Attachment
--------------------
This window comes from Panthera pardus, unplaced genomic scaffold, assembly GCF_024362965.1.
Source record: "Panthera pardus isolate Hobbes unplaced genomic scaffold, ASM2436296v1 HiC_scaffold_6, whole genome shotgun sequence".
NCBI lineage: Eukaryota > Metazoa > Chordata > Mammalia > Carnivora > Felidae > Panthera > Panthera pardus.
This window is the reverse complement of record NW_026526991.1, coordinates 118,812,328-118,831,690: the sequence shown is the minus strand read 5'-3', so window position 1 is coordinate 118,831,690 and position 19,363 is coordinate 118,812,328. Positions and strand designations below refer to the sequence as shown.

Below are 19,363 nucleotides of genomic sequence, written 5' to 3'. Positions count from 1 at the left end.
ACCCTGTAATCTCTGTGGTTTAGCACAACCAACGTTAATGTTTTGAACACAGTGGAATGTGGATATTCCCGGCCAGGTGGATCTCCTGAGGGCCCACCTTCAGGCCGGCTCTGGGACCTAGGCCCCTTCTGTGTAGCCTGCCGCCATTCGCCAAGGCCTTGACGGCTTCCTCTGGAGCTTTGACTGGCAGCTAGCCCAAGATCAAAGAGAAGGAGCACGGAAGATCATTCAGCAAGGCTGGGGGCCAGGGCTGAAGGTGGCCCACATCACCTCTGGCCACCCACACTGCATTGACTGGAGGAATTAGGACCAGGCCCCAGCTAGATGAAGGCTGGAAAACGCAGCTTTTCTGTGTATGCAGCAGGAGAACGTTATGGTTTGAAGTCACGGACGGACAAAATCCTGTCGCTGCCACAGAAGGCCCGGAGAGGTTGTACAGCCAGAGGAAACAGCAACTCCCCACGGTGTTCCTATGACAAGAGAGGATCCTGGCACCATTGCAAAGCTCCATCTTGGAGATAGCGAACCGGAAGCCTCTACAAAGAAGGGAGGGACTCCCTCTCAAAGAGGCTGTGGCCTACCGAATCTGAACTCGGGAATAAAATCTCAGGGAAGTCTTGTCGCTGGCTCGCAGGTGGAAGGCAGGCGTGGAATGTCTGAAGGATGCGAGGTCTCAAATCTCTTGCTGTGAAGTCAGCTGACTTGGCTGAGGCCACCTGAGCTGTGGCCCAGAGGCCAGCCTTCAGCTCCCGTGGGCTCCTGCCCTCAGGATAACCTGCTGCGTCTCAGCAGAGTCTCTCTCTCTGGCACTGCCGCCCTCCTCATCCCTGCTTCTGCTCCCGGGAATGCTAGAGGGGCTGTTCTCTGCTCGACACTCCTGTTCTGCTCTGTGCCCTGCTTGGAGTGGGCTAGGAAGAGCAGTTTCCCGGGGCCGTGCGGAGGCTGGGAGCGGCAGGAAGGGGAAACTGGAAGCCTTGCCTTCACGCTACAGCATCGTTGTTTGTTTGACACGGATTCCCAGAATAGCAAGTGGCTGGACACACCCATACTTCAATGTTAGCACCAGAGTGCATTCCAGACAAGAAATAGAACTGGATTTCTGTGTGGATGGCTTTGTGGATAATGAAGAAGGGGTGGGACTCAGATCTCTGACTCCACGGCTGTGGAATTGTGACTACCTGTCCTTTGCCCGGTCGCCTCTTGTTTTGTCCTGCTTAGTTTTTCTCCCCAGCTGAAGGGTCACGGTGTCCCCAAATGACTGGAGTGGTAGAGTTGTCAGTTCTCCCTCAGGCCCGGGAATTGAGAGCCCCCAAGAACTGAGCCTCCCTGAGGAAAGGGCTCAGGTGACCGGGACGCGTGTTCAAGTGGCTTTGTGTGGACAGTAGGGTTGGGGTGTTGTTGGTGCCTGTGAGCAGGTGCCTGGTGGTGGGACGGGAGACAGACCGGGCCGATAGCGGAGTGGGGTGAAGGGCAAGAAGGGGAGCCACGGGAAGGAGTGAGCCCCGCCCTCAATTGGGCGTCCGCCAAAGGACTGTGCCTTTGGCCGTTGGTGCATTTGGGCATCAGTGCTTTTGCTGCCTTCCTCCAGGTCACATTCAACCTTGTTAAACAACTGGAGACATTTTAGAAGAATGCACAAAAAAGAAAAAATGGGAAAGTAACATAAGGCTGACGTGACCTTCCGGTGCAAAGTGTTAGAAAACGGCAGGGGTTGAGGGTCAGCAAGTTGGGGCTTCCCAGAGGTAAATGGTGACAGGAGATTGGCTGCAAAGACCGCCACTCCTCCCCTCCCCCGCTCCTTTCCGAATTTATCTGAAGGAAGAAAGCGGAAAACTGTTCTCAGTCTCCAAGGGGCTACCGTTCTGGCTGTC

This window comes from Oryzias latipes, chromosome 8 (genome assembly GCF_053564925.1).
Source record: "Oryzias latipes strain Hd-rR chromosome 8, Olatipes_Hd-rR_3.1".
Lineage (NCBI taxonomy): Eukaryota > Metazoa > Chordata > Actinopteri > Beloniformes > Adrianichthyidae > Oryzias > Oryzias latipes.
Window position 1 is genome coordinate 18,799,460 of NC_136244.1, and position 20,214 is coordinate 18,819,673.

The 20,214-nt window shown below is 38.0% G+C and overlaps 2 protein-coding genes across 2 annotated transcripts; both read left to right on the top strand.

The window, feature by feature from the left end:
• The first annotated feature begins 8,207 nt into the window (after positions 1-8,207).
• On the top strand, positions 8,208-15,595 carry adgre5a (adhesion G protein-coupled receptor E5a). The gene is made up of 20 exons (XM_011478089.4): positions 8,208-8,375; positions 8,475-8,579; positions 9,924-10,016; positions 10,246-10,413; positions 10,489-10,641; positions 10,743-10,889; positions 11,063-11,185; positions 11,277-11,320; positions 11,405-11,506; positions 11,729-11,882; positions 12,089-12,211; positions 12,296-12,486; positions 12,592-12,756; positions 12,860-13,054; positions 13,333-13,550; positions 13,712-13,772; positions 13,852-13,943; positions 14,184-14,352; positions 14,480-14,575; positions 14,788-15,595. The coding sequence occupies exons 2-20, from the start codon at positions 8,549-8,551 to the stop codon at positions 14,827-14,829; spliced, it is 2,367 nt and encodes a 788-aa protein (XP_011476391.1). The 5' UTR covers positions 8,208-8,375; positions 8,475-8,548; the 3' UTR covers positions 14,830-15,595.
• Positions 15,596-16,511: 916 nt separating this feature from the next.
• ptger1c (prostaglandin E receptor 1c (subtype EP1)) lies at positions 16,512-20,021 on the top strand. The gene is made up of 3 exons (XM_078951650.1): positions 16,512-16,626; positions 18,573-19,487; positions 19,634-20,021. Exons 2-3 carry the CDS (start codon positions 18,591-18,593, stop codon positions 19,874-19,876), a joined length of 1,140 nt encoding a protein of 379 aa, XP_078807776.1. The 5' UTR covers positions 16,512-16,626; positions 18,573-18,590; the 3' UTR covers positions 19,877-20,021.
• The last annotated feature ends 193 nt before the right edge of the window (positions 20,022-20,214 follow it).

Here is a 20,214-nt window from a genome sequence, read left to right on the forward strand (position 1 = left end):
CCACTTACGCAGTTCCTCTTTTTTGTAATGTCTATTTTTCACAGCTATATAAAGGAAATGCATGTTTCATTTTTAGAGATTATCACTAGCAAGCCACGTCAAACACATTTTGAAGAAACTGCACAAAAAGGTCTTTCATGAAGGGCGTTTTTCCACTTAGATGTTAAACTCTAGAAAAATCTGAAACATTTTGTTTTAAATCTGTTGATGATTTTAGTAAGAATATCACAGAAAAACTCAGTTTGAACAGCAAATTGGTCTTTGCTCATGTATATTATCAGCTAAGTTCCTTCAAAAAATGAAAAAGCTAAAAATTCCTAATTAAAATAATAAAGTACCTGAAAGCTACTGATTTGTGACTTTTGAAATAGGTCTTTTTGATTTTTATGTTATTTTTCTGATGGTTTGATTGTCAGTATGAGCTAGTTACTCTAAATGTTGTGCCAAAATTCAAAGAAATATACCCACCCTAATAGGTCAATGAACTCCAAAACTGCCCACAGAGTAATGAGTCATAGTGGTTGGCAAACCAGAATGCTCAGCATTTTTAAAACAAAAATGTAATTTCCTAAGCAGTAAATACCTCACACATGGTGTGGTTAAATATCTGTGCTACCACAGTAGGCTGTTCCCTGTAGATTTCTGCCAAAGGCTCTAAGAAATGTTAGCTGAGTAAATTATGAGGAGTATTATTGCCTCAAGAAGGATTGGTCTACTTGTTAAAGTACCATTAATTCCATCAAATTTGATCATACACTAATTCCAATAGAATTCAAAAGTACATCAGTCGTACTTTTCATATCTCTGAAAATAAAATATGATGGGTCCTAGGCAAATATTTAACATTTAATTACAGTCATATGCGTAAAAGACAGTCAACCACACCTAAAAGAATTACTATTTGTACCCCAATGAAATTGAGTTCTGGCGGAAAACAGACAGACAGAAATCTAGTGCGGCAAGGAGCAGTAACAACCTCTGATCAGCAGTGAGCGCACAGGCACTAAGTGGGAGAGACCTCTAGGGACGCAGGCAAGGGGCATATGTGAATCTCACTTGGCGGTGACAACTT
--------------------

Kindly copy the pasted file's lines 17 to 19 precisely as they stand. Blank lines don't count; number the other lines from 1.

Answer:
• The last annotated feature ends 193 nt before the right edge of the window (positions 20,022-20,214 follow it).

Here is a 20,214-nt window from a genome sequence, read left to right on the forward strand (position 1 = left end):
CCACTTACGCAGTTCCTCTTTTTTGTAATGTCTATTTTTCACAGCTATATAAAGGAAATGCATGTTTCATTTTTAGAGATTATCACTAGCAAGCCACGTCAAACACATTTTGAAGAAACTGCACAAAAAGGTCTTTCATGAAGGGCGTTTTTCCACTTAGATGTTAAACTCTAGAAAAATCTGAAACATTTTGTTTTAAATCTGTTGATGATTTTAGTAAGAATATCACAGAAAAACTCAGTTTGAACAGCAAATTGGTCTTTGCTCATGTATATTATCAGCTAAGTTCCTTCAAAAAATGAAAAAGCTAAAAATTCCTAATTAAAATAATAAAGTACCTGAAAGCTACTGATTTGTGACTTTTGAAATAGGTCTTTTTGATTTTTATGTTATTTTTCTGATGGTTTGATTGTCAGTATGAGCTAGTTACTCTAAATGTTGTGCCAAAATTCAAAGAAATATACCCACCCTAATAGGTCAATGAACTCCAAAACTGCCCACAGAGTAATGAGTCATAGTGGTTGGCAAACCAGAATGCTCAGCATTTTTAAAACAAAAATGTAATTTCCTAAGCAGTAAATACCTCACACATGGTGTGGTTAAATATCTGTGCTACCACAGTAGGCTGTTCCCTGTAGATTTCTGCCAAAGGCTCTAAGAAATGTTAGCTGAGTAAATTATGAGGAGTATTATTGCCTCAAGAAGGATTGGTCTACTTGTTAAAGTACCATTAATTCCATCAAATTTGATCATACACTAATTCCAATAGAATTCAAAAGTACATCAGTCGTACTTTTCATATCTCTGAAAATAAAATATGATGGGTCCTAGGCAAATATTTAACATTTAATTACAGTCATATGCGTAAAAGACAGTCAACCACACCTAAAAGAATTACTATTTGTACCCCAATGAAATTGAGTTCTGGCGGAAAACAGACAGACAGAAATCTAGTGCGGCAAGGAGCAGTAACAACCTCTGATCAGCAGTGAGCGCACAGGCACTAAGTGGGAGAGACCTCTAGGGACGCAGGCAAGGGGCATATGTGAATCTCACTTGGCGGTGACAACTT